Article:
Mark Petry's Primer:
Some Cool-To-Know NR/SR Facts..
(from the Classic Rendezvous mailing list 11/16/99)

- There is a date stamp on the back of 1973 and later NR/SR cranks. A number in a diamond represents a year in the 70's that the arm was made. A number in a circle represents a year in the 80's that the crank was made. Either "11" or "22" in a box represents a production run, probably mid 80's that was pretty much the last of the NR/SR stuff. Perhaps some of these late items were warranty stock? Don't know for sure...

- 1978 was a big year of change for NR/SR. CPSC mandated that the front derailleur have a "lip" on the leading outer edge so nobody would impale themselves on it - Never mind the big aluminum disc with sharp teeth - or Huffy's!

Now we can tell the true NR/SR BB Road Spindle Story!

To accommodate the CPSC front derailleur lip, the distance between the arm and spider of the crank had to be increased, which then meant that the bottom bracket had to be lengthened too! The result is that the arms were redesigned - older pre- CPSC right arms can be identified by a relatively large bulge of relatively larger diameter on the backside where the spindle enters. Later arms have a smaller bulge of smaller diameter. The changeover was in the 1978-79 period. Early cranks use bb spindles with markings such as 68ss x 120 or 70ss x 120, while the later cranks use slightly longer spindles that are marked simply 68ss or 70ss. Some transition era spindles carry the designations such as 68ss x 120 AND have +1 /+1.5 markings to the side of the 68ss x 120 or 70ss x 120 stampings. That means that the spindle is the same as the later ones without the 120 designation. Use of a later crank on early spindles usually caused the crank to hit the frame. Use of the later spindle on an early crank pushes the arms out farther than optimal - but if using on a 6 or 7sp, or if the arms are worn, then the chainline error may be minimal - this combo may in some cases even be better.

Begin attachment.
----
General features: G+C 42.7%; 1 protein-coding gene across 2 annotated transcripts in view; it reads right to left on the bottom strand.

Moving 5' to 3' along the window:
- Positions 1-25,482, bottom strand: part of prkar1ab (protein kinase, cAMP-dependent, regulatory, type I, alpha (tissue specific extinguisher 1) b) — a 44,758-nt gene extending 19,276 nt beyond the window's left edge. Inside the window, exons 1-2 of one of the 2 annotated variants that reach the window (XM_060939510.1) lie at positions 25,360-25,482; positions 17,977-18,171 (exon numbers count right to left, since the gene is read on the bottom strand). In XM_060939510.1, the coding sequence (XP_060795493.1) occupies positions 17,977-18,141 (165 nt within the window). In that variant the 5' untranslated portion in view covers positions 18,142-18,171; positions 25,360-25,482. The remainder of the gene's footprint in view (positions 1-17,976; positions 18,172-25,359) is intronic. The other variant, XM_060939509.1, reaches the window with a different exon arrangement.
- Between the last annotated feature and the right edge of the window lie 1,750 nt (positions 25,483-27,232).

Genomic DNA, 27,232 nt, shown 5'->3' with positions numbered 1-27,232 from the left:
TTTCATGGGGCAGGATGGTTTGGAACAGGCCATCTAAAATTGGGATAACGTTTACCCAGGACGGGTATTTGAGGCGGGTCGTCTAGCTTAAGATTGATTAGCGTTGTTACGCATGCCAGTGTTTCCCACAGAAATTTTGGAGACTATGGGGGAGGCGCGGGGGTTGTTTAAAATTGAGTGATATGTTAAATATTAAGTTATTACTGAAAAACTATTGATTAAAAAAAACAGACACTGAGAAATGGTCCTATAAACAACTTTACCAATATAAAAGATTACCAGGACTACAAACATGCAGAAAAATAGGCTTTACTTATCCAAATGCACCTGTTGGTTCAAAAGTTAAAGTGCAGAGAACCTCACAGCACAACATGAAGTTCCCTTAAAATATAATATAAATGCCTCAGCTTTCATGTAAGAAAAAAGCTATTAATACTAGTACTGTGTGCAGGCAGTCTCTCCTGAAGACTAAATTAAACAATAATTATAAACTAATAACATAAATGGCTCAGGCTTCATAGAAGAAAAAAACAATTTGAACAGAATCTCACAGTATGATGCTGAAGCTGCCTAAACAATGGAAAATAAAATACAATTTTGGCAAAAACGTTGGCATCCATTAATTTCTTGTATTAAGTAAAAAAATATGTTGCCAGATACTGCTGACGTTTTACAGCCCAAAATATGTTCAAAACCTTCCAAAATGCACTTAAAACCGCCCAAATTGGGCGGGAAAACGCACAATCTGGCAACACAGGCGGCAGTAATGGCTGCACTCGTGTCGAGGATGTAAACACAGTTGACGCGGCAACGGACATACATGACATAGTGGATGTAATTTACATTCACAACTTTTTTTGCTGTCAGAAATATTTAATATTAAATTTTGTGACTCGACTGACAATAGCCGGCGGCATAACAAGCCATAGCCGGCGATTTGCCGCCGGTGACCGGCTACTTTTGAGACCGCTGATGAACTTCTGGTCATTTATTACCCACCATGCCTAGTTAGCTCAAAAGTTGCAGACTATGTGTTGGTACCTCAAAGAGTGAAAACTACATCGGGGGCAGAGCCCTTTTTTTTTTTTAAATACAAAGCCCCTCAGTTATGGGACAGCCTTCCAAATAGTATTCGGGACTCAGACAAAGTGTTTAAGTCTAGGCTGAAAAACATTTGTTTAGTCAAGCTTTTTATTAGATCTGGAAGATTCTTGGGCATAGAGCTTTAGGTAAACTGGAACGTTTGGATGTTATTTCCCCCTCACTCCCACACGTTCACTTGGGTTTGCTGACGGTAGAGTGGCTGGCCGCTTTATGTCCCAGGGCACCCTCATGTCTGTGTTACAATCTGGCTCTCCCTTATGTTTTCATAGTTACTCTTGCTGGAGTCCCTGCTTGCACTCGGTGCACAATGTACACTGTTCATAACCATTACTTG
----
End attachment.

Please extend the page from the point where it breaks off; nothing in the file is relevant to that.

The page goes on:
THE UPSHOT is that the 120 designation does not, for practical purposes, refer to rear frame spacing - the issue to worry about is era of crank.

Use of derailleur with lips on early cranks is a leading cause of grooves being worn on the backside of the drive arm. Keep those lips off our early cranks!

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